How’s your week been?
I’ve been busy cleaning and painting the house for my Dad’s visit in 3 weeks as it will be his first visit out here.
It’s funny how we feel we have to make the effort for our parents, isn’t it?
But I guess it’s only right given the effort they made raising us.
Here’s my new kitchen – all new paint, cleaned spotless, and even added a backsplash on the walls!
Anyway, during a break away from the painting I was flicking through a magazine and started reading an article on dating and divorce.
We tend to think that divorce is sky high and always on the increase but it turns out the opposite is true.
U.S. divorce rate have dropped 18 percent from 2008 to 2016, according to University of Maryland sociology professor Philip Cohen.
The reason is that Generation X and especially millennials are being pickier about who they marry, tying the knot at older ages when education, careers and finances are on track.[Generations Xers were born early-to-mid 1960s to the early 1980s. Millennials early 1980s to mid-1990s to early 2000s].
The article also looked at how long couples had been together before getting married.
Researchers at Emory University surveyed over 3,000 people in the United States who are, or have been married, about various aspects of their dating, engagements, and their weddings.
Although their primary focus was the cost of a wedding, they included other factors predicting marital dissolution.
Compared to dating less than one year before a marriage proposal, dating one to two years significantly dropped the future likelihood of divorce by about 20 percent.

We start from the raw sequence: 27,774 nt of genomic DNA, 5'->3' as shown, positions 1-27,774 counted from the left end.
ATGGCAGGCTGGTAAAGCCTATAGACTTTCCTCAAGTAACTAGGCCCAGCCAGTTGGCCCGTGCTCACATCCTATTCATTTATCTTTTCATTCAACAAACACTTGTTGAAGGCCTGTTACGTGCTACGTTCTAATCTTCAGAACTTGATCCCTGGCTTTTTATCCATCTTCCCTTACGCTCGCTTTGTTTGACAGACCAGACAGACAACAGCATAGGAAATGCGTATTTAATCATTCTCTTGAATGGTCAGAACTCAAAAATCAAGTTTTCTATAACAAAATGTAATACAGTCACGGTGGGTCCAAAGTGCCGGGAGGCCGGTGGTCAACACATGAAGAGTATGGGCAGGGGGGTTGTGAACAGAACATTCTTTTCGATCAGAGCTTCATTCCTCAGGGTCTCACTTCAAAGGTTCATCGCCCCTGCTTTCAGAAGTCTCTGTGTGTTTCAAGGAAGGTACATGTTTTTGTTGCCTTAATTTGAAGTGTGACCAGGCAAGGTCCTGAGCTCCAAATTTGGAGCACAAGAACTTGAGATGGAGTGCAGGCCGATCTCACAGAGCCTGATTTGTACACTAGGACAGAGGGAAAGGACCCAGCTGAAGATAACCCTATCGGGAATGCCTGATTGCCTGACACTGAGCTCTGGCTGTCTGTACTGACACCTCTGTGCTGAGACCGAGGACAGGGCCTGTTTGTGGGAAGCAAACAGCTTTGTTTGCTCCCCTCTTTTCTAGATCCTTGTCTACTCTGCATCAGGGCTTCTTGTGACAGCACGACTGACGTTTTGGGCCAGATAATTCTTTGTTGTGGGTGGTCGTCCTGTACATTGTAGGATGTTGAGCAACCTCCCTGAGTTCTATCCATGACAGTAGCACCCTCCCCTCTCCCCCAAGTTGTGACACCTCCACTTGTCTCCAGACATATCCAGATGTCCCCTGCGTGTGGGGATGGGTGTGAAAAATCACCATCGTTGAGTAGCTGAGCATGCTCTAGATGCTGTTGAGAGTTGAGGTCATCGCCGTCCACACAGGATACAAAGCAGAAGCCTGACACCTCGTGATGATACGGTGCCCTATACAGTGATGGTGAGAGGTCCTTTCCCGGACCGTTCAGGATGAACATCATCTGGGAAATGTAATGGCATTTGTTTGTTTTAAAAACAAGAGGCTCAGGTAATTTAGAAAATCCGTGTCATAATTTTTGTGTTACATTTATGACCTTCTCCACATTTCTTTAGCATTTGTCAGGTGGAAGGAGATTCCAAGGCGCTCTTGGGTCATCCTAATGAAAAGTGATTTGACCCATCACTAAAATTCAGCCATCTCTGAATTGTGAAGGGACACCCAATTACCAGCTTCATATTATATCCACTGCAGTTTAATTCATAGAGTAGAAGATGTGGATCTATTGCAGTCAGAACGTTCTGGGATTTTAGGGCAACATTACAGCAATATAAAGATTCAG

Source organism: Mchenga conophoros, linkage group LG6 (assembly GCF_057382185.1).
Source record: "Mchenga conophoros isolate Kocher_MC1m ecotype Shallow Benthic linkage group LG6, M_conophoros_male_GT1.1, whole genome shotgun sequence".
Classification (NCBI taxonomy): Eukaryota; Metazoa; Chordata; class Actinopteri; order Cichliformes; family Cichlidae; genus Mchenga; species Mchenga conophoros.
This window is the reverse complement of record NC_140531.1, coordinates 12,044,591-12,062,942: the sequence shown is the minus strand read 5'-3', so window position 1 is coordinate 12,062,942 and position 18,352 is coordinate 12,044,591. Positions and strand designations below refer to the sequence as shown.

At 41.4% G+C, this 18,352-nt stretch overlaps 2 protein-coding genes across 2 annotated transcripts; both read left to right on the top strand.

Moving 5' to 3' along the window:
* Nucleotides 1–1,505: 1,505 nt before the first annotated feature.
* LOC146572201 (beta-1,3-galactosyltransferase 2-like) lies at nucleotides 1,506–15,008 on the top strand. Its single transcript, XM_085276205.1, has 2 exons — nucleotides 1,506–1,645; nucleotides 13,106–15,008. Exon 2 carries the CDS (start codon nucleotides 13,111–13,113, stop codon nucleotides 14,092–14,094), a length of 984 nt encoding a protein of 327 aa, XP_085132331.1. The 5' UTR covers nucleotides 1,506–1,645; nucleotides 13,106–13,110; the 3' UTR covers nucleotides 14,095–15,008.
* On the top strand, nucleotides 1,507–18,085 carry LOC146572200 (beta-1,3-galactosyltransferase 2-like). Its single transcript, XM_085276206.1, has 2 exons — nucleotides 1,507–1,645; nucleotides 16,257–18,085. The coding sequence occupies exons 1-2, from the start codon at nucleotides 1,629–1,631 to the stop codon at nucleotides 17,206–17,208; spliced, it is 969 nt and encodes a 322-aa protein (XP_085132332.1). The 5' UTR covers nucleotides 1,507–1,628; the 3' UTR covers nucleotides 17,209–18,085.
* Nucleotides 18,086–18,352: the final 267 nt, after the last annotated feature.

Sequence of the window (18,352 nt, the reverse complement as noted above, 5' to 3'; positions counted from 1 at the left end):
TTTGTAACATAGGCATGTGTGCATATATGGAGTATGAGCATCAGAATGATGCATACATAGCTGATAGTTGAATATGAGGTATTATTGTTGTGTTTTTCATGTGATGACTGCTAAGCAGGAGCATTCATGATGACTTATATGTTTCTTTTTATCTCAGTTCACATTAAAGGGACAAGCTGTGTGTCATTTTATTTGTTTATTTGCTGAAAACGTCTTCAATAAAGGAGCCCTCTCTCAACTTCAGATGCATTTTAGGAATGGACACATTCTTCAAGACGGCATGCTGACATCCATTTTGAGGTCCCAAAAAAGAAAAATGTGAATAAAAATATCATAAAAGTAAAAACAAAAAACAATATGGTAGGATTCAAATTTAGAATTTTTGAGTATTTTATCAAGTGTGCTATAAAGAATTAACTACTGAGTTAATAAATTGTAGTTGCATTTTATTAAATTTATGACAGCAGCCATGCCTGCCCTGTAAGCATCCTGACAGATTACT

Dating three or more years before marriage decreased the likelihood of divorce to about 50 percent.
Interesting, huh? People and their relationships.
Then I started thinking about horses.
I’ve worked with so many women at my clinics who are desperate for a relationship with their horse but they have no idea how to go about it.
Maybe, they’ve been to a clinic where the trainer was able to get the horse to follow all his commands within minutes.
Or they’ve read about these competitions where trainers were able to break and ride a wild horse within a few hours.
If that’s your thing, then OK, but these trainers don’t have a relationship with that horse, they have control of it.
That kind of situation is more like a one-night stand than a relationship.
And when it’s your own horse, aren’t you looking for something more personal and long lasting?
Something more connected at a heart level?
That’s what I’ve always wanted with my horses.
So what can we learn from the studies and stat’s above that I read in the magazine?
They clearly show that the longer a couple spent getting to know each other, the more successful their marriage was likely to be.
And it makes perfect sense when you think about it.
So why don’t we take the same approach with our horses?
That would make sense too, right?
Here are a few suggestions which will help in forming a lasting relationship with your horse:
I sometimes refer to this approach as ‘romancing your horse’.
It has to be approached from his point of view.
What would he like?
What would make him happy? Remember to put yourself in a happy state of mind while being present as well.
Don’t you like to be around happy people?
Well, so does your horse.
You might be pleasantly surprised.
And I’d love to hear from you in the Comments below 🙂